Tobacco product regulation| Volume 43, ISSUE 5, SUPPLEMENT 3, S255-S263, November 2012

The Food and Drug Administration's Regulation of Tobacco

The Center for Tobacco Products' Office of Science
      The Family Smoking Prevention and Tobacco Control Act (TCA) was signed into law on June 22, 2009, and provided the Food and Drug Administration (FDA) broad regulatory authority with respect to the manufacture, marketing, and distribution of tobacco products. The three public health goals of the Center for Tobacco Products (CTP), FDA, are to prevent youth initiation of tobacco use, decrease harm and/or addictiveness of tobacco products, and encourage tobacco use cessation. The CTP has established an Office of Science to ensure that sound science exists with which to develop regulatory actions. Although there is a vast and sound science base with regard to numerous provisions within the TCA, new research will not only help assess the impact of FDA regulatory authority over tobacco products but will inform future regulatory activities. In order to meet the broad science demands within the TCA, the CTP developed seven research priority areas:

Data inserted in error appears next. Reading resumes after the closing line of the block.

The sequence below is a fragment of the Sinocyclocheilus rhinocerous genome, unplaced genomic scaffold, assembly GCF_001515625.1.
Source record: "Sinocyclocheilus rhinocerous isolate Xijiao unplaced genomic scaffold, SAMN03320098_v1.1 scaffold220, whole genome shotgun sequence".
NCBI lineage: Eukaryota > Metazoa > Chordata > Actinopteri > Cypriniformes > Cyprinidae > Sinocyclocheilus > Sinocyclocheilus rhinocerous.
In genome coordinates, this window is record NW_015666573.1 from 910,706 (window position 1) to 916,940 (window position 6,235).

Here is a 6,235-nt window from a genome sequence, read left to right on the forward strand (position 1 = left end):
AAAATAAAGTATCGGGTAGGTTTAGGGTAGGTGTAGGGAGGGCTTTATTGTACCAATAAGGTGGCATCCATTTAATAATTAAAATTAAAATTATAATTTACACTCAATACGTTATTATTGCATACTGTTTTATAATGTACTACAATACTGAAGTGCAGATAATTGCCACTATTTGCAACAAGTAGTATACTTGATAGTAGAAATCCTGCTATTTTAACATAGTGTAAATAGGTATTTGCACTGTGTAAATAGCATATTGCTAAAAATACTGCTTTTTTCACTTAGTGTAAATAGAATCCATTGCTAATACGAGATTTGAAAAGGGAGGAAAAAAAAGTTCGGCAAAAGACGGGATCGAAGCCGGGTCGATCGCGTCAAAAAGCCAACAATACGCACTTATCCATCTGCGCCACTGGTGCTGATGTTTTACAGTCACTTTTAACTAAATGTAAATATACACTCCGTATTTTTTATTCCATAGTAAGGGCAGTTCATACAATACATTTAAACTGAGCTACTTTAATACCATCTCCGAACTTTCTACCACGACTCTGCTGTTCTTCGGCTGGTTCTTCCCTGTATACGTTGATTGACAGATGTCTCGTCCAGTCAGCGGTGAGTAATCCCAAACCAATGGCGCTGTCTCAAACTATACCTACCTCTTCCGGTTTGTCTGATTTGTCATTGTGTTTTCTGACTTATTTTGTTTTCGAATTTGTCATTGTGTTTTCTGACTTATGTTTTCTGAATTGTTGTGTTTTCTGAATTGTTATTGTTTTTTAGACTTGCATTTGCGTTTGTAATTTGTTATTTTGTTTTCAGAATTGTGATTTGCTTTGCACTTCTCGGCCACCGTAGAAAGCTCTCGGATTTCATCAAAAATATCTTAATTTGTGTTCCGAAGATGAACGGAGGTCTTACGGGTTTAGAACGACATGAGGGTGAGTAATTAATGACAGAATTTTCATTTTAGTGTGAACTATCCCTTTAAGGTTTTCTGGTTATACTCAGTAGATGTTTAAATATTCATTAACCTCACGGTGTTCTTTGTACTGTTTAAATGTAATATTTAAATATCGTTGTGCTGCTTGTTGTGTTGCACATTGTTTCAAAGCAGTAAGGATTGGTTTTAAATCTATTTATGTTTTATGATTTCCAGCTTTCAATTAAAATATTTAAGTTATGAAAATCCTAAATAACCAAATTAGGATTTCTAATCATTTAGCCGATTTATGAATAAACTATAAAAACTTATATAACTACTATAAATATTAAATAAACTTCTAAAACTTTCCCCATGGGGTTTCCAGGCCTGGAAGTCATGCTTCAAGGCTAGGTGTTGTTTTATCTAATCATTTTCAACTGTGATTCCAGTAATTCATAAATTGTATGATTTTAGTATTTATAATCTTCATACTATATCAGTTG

• 1
        understanding the diversity of tobacco products;
      • 2
        reducing addiction to tobacco products;
      • 3
        reducing toxicity and carcinogenicity of tobacco products and smoke;
      • 4
        understanding adverse health consequences of tobacco use;
      • 5
        understanding communications about tobacco products;
      • 6
        understanding tobacco product marketing; and
      • 7
        understanding economics and policies on tobacco use and perceptions.
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